The 9 Most Epic Instrumental Tracks of the 1970s

The 9 Most Epic Instrumental Tracks of the 1970s | Society Of Rock Videos

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Looking back at the 70s, this decade was full of new ideas in all kinds of music. Whether it was rock, jazz, R&B, or funk, artists were trying new things and coming up with great music. We’re not just picking popular songs but tracks of high quality that bring all kinds of sounds to those who listen.

“Glad” by Traffic (1970)

We start with “Glad” by the band Traffic. This tune comes from their album “John Barleycorn Must Die” and brings a mix of smooth jazz and rock. The band had split up for a bit but Steve Winwood got them back together, without one member, Dave Mason, to try out new things. People had different thoughts about it, but “Glad” really shows off the band’s fresh style and how great Winwood was at playing the organ.

“Unknown Song” by Pink Floyd (1970)

Next, there’s “Unknown Song” by Pink Floyd. This song took a while to get out to everyone – it didn’t officially come out until 1997. It was made for a movie called “Zabriskie Point” but it never made it to the big screen. Even so, this song is soothing to listen to and shows that Pink Floyd can make more than just rock music.

“Bryter Layter” by Nick Drake (1970)

Then we have “Bryter Layter” by Nick Drake. He made the song for his album with the same name. The tune has a bunch of lovely parts all mixing together. Nick Drake didn’t get much attention while he was alive, but his music has touched a lot of people since then. This song reminds us how talented he was and that he died too soon.

“Outa-Space” by Billy Preston (1971)

Billy Preston’s “Outa-Space” is a real mix of different sounds. It has a bit of that fun funk style and also some soul. Preston uses a cool keyboard called a clavinet, and he does it so well that the song won a Grammy and was high up on music charts. It’s a great example of a song making it big when no one saw it coming.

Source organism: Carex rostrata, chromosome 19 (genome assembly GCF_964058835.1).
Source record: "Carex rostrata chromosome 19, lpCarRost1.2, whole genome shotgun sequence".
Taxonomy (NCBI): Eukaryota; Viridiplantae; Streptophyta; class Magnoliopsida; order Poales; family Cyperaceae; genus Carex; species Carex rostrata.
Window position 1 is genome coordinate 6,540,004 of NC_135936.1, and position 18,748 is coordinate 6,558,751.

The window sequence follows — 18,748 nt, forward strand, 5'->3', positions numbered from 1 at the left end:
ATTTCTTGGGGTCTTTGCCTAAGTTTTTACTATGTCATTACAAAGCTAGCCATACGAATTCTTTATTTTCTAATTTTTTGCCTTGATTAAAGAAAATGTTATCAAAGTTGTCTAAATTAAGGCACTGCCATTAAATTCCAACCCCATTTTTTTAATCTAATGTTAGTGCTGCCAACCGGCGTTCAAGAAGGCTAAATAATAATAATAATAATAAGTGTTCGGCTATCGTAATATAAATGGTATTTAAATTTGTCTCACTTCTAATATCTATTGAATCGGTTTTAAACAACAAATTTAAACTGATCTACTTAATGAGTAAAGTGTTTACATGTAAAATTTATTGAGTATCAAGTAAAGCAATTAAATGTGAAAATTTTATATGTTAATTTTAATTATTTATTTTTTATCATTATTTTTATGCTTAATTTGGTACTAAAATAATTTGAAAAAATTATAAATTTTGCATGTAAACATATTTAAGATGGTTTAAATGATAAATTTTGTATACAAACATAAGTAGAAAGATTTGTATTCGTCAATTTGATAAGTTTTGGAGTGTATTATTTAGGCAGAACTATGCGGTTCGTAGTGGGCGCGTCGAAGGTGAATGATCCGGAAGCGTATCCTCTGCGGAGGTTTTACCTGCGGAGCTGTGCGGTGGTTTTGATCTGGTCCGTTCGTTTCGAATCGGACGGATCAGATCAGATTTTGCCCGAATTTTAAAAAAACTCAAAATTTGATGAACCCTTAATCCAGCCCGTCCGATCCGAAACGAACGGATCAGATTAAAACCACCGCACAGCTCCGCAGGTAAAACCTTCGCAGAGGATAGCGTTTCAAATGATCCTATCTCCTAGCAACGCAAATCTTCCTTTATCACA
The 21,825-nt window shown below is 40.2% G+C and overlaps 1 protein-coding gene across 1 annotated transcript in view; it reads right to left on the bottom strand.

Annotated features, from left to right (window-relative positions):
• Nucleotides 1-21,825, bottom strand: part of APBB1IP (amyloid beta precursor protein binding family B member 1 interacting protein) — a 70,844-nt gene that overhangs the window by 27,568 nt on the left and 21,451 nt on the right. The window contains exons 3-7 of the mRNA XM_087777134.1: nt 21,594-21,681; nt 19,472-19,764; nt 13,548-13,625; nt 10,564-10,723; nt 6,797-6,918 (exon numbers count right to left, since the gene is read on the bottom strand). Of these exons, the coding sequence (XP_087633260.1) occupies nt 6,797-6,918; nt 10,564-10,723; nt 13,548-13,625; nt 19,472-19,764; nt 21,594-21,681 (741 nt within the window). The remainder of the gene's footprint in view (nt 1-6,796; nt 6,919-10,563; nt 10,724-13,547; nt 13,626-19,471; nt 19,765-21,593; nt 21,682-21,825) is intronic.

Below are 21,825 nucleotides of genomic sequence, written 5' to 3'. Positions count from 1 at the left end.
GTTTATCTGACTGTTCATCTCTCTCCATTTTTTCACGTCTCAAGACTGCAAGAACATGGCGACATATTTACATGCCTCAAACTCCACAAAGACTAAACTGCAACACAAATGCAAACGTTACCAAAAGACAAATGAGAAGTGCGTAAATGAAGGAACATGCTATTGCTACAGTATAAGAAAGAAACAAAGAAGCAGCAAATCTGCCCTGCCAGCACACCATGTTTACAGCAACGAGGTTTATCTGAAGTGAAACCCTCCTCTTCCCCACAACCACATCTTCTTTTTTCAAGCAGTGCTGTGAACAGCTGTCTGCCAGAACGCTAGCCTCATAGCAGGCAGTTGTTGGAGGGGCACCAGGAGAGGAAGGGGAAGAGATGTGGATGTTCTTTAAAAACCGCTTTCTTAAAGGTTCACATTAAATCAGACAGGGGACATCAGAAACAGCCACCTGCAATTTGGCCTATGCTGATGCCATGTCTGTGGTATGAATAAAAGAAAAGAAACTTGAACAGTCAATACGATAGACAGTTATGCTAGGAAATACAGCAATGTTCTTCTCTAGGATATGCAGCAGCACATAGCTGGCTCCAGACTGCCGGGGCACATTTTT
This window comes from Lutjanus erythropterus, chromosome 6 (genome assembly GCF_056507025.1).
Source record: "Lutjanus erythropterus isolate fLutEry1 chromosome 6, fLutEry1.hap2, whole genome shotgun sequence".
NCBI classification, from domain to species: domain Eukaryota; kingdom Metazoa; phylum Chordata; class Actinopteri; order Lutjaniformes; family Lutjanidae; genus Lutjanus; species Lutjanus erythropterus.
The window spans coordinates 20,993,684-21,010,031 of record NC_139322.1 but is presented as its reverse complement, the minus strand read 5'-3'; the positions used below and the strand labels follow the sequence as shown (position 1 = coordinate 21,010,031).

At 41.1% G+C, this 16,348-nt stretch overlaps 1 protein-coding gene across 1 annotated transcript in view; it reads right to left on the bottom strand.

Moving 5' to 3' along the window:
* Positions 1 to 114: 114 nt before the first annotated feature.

“Clap” by Yes (1971)

“The Yes Album” by the band Yes has a song called “Clap” and it really stands out. Steve Howe plays the guitar on this track, and you can tell he’s really good at it. He admired other guitar players like Chet Atkins and it shows in his music. This song helped make Howe known as one of the top guitar players of that time.

“Nutrocker” by ELP (1971)

Emerson, Lake & Palmer, also known as ELP, did something special with “Nutrocker.” They took a classic piece by Tchaikovsky, known for “The Nutcracker,” and made it rock. They were one of the first bands to mix classical music with rock and roll, making a sound that was all their own.

“Sylvia” by Focus (1972)

The band Focus has a song called “Sylvia” and it’s different from their other ones which usually have a lot of singing. “Sylvia” focuses on great guitar playing with not too much vocals. People really liked it in the UK and it did well on their music charts. It just goes to show how skilled the band was.

“Hallogallo” by NEU! (1972)

“Hallogallo” by NEU! brings a new beat to the table, one that’s hypnotic and keeps on going, known as motorik. It came from two people who used to be in the band Kraftwerk and shows the kind of wild music called krautrock. They really helped make this genre what it is.

“Jessica” by The Allman Brothers Band (1973)

Lastly, there is “Jessica” by The Allman Brothers Band. Dickey Betts put this song together and named it after his daughter. They made the song at their farm in Georgia, trying to make a warm, family vibe. Betts was inspired by Django Reinhardt, a guitarist who kept playing even after he hurt his hand badly. Betts wanted to do something special, so he made the song in a way that you could play it on the guitar with just two fingers. The song wasn’t the biggest hit of its time, but it’s left a mark, and people know it well as the theme for the show Top Gear.

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